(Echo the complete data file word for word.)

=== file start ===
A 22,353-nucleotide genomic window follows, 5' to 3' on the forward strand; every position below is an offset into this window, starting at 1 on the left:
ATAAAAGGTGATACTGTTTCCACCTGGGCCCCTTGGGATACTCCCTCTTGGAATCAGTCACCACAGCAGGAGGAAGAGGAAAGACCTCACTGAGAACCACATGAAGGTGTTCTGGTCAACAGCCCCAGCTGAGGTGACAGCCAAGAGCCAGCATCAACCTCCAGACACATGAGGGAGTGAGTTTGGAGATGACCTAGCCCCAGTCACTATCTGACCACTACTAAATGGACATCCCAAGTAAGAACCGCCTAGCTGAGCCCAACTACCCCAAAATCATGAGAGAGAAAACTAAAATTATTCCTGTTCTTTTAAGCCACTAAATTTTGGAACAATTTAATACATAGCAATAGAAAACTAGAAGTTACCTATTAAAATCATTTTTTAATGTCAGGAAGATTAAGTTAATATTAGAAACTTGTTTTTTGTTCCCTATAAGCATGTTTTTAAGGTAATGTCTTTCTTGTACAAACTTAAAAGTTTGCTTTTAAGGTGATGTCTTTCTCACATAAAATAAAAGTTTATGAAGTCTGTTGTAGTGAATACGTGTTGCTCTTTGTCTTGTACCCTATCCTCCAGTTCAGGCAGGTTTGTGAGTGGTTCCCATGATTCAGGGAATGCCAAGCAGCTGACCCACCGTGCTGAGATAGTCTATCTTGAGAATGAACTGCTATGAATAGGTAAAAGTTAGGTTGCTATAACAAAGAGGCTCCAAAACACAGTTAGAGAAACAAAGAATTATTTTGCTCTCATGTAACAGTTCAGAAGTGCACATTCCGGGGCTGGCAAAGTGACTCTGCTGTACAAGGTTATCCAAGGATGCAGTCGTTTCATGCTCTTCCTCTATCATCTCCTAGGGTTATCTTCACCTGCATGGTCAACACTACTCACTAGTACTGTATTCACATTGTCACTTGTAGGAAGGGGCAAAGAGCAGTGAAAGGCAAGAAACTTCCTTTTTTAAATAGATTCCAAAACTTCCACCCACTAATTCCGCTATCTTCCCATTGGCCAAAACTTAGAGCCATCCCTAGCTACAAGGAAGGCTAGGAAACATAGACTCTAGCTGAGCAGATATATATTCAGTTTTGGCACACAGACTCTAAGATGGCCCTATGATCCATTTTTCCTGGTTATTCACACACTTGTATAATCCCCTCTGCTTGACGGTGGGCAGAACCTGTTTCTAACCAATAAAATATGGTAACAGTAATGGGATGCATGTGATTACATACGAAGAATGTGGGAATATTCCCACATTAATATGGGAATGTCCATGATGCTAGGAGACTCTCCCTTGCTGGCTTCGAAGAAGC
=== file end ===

A 22,353-nucleotide genomic window follows, 5' to 3' on the forward strand; every position below is an offset into this window, starting at 1 on the left:
ATAAAAGGTGATACTGTTTCCACCTGGGCCCCTTGGGATACTCCCTCTTGGAATCAGTCACCACAGCAGGAGGAAGAGGAAAGACCTCACTGAGAACCACATGAAGGTGTTCTGGTCAACAGCCCCAGCTGAGGTGACAGCCAAGAGCCAGCATCAACCTCCAGACACATGAGGGAGTGAGTTTGGAGATGACCTAGCCCCAGTCACTATCTGACCACTACTAAATGGACATCCCAAGTAAGAACCGCCTAGCTGAGCCCAACTACCCCAAAATCATGAGAGAGAAAACTAAAATTATTCCTGTTCTTTTAAGCCACTAAATTTTGGAACAATTTAATACATAGCAATAGAAAACTAGAAGTTACCTATTAAAATCATTTTTTAATGTCAGGAAGATTAAGTTAATATTAGAAACTTGTTTTTTGTTCCCTATAAGCATGTTTTTAAGGTAATGTCTTTCTTGTACAAACTTAAAAGTTTGCTTTTAAGGTGATGTCTTTCTCACATAAAATAAAAGTTTATGAAGTCTGTTGTAGTGAATACGTGTTGCTCTTTGTCTTGTACCCTATCCTCCAGTTCAGGCAGGTTTGTGAGTGGTTCCCATGATTCAGGGAATGCCAAGCAGCTGACCCACCGTGCTGAGATAGTCTATCTTGAGAATGAACTGCTATGAATAGGTAAAAGTTAGGTTGCTATAACAAAGAGGCTCCAAAACACAGTTAGAGAAACAAAGAATTATTTTGCTCTCATGTAACAGTTCAGAAGTGCACATTCCGGGGCTGGCAAAGTGACTCTGCTGTACAAGGTTATCCAAGGATGCAGTCGTTTCATGCTCTTCCTCTATCATCTCCTAGGGTTATCTTCACCTGCATGGTCAACACTACTCACTAGTACTGTATTCACATTGTCACTTGTAGGAAGGGGCAAAGAGCAGTGAAAGGCAAGAAACTTCCTTTTTTAAATAGATTCCAAAACTTCCACCCACTAATTCCGCTATCTTCCCATTGGCCAAAACTTAGAGCCATCCCTAGCTACAAGGAAGGCTAGGAAACATAGACTCTAGCTGAGCAGATATATATTCAGTTTTGGCACACAGACTCTAAGATGGCCCTATGATCCATTTTTCCTGGTTATTCACACACTTGTATAATCCCCTCTGCTTGACGGTGGGCAGAACCTGTTTCTAACCAATAAAATATGGTAACAGTAATGGGATGCATGTGATTACATACGAAGAATGTGGGAATATTCCCACATTAATATGGGAATGTCCATGATGCTAGGAGACTCTCCCTTGCTGGCTTCGAAGAAGC